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A convention recap

Armstrong Williams | 9/21/2012, 1:06 p.m.
The conventions are finally over. This week, Congress is back in session. One would hope...
At Thanksgiving, embracing the winds of change and increasing our faith

The conventions are finally over. This week, Congress is back in session. One would hope that that would mean it's policy time, not politics time here in Washington. Unfortunately, that hope is just as vain as Obama's hope to lower the seas. The politicking will only intensify as we get closer to Election Day.

Neither convention was a huge success. The RNC was, like their presidential candidate, perfectly competent but uninspiring.

But at least they had competence. The Democrats had procedural chaos, inclement weather, security issues and some notably embarrassing speeches, particularly that of former Michigan Gov. Jennifer Granholm.

First the Democrats took God out of the platform. Then they tried to put Him back in. Half of the arena booed God three times. They rejected Cardinal Timothy Dolan's offer to pray, but let him only when it became a controversy. Democrats tried in 2004 and 2008 to appear religious because of George W. Bush's appeal among the supposedly lock-step evangelical values voters. The strategy failed in 2004 but somehow worked in 2008. They're not even trying it in 2012.

The RNC stage was an important opportunity for Mitt Romney to introduce himself directly to the average voter, unmediated by reporters. His was mostly a positive message, and he generally avoided negative attacks on the president. It was a wise strategy. We've seen this president for four years, and we know who he is. Romney, on the other hand, is still known primarily from Democratic attacks in the media and in advertisements. Romney seized the moment and looked like a president giving a State of the Union, entering the arena shaking hands up the aisle.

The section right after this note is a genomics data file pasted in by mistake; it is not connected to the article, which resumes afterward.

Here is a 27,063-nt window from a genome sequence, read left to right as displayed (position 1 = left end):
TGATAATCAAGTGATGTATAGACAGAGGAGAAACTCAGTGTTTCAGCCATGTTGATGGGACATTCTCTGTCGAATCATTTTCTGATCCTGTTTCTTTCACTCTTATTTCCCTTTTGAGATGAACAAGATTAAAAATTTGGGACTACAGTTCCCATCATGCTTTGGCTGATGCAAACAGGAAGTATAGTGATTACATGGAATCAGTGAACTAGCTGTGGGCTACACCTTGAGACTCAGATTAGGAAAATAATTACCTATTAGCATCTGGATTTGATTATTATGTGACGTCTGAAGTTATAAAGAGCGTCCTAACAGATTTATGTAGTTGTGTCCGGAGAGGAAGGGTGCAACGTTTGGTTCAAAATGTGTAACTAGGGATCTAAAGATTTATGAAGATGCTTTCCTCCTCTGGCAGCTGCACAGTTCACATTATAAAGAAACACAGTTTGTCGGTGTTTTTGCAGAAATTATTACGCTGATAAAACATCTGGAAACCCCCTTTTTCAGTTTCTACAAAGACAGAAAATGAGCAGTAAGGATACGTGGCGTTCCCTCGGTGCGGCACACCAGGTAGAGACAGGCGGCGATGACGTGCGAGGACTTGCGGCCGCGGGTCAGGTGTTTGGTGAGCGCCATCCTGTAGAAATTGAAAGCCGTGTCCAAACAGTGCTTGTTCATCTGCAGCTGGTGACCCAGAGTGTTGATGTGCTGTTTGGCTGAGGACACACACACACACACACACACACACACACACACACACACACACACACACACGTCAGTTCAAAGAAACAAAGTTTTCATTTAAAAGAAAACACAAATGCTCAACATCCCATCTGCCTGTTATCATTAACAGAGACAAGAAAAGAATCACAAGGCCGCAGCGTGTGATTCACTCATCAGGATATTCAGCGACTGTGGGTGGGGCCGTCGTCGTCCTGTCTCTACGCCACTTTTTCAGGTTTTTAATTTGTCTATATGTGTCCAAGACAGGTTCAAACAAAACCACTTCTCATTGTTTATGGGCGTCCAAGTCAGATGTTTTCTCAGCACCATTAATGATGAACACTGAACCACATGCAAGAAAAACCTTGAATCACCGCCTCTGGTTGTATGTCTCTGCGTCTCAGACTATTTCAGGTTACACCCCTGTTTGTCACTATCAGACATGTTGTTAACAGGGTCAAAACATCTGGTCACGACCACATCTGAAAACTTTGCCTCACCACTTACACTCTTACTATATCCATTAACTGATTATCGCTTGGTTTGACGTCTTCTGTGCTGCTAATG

In contrast, what was there for Obama to say? Have we not heard it all already? He has done nothing but talk for four years as president after doing nothing but talk for four years as a senator. Therefore, of necessity, Obama had to recycle some material. Wolf Blitzer called it "a lot of stuff we've heard before." Savannah Guthrie spoke of "an excitement gap." Even Mother Jones' Kevin Drum admitted that Obama "phoned it in." When the press is skeptical of Obama, you know that he's in trouble.

The speech is a microcosm of Obama's bigger problems: He has already said everything that he can say. He has tried every strategy available to him; he has promised to cut the deficit in half; he has promised all sorts of new entitlements and payouts. Similarly, he has tried everything that he could try: He has tried a Keynesian stimulus; he has tried health care reform; he has tried Wall Street reform. He has shot all his arrows. In his defense, what was he supposed to say?

Even if, hypothetically, he made the speech of his life--a Gettysburg Address, for example--would that change anything? There are fewer Americans working than when Obama was inaugurated, and fewer than when the $800 billion Keynesian experiment was passed. Not even Bill Clinton could talk his way out of that one.